What makes akoya pearls so desirable is the rich overtones and high luster. The pearls come in Pink, ivory, and silver overtones. In terms of luster, Akoya pearls are known for their highest quality luster among all types of pearls which makes them the most popular type of pearl.
Akoya farms are found predominantly in Japan.
South Sea Pearls come from the South Sea pearl oyster (Pinctada maxima). South Sea Pearls are found in Australia, Philippians, and Indonesia. The oyster comes in two varieties: White/Silver lipped oysters and golden lipped oysters. The Silver-lipped South Sea pearl oysters produce pearls in white, silver, and aqua overtones. The Golden-lipped South Sea pearl oysters produce golden, champagne, and cream overtones. The silver lipped oysters are harvested along Australia and Indonesia while the golden lipped oysters are found mainly in Indonesia and Philippines.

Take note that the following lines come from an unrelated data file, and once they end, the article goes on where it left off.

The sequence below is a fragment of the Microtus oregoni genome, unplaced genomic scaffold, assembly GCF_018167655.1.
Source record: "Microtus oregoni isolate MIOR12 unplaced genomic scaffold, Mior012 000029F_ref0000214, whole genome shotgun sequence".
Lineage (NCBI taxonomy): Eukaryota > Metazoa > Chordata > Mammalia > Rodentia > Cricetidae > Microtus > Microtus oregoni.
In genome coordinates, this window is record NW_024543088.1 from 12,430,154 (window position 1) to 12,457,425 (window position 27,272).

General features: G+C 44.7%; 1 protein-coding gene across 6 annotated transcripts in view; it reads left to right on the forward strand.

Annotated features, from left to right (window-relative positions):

The Size of a South Sea pearl can be found in the range of 8 to 20 mm, in rare occasions even larger. They are the biggest commercially available pearls, their size correlates to the size of the oyster.
Here's a lovely example of a necklace composed of both Golden and White South sea pearls. South Sea pearls have a softer luster compared to other pearls. They are also known to have the thickest nacre of all cultured pearls. The growth of pearls to maturity takes about two to four years. They are also susceptible to diseases making it difficult to obtain the pearls. Many pearl farmers have tried to culture pearls outside of the region, but failed to do so as the South Sea pearl oysters would not survive outside their native, natural environment. By considering all these factors, South Sea pearls are the rarest and most expensive to acquire compared with other cultured pearls.